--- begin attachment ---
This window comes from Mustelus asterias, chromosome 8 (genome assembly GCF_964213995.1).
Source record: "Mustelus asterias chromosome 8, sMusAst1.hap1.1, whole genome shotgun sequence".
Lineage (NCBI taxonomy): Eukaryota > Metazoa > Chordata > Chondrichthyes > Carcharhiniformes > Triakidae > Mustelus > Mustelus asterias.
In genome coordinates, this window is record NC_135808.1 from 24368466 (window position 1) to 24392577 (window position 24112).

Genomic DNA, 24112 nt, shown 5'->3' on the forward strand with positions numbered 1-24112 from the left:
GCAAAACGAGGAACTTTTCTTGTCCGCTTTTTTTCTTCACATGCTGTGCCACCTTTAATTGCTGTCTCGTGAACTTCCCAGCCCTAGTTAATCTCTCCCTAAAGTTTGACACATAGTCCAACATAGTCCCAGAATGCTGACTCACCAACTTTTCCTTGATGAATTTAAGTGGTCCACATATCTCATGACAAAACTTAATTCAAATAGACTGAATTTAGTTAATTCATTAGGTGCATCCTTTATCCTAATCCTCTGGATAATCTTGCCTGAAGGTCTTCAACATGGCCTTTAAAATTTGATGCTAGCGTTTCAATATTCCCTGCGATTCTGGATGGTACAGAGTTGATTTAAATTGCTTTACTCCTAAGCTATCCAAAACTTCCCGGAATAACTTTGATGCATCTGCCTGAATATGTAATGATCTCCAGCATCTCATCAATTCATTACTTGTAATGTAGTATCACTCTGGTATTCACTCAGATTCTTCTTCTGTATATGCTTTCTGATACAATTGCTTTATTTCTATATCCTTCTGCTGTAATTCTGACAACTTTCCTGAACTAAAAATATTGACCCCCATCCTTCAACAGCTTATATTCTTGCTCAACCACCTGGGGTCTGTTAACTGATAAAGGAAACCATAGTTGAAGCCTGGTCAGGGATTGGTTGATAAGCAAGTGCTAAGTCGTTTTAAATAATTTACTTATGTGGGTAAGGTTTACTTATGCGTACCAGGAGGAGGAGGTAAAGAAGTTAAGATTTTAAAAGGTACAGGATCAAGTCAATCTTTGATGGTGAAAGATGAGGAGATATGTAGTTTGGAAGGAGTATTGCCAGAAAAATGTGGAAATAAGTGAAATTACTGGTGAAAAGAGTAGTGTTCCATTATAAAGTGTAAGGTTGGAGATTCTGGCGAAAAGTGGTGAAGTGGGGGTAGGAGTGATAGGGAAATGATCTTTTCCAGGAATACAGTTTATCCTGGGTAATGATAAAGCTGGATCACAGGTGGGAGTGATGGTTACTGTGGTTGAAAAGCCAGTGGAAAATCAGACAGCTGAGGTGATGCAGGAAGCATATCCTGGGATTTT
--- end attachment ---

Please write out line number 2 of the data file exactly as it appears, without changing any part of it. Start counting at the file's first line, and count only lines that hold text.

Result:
Source record: "Mustelus asterias chromosome 8, sMusAst1.hap1.1, whole genome shotgun sequence".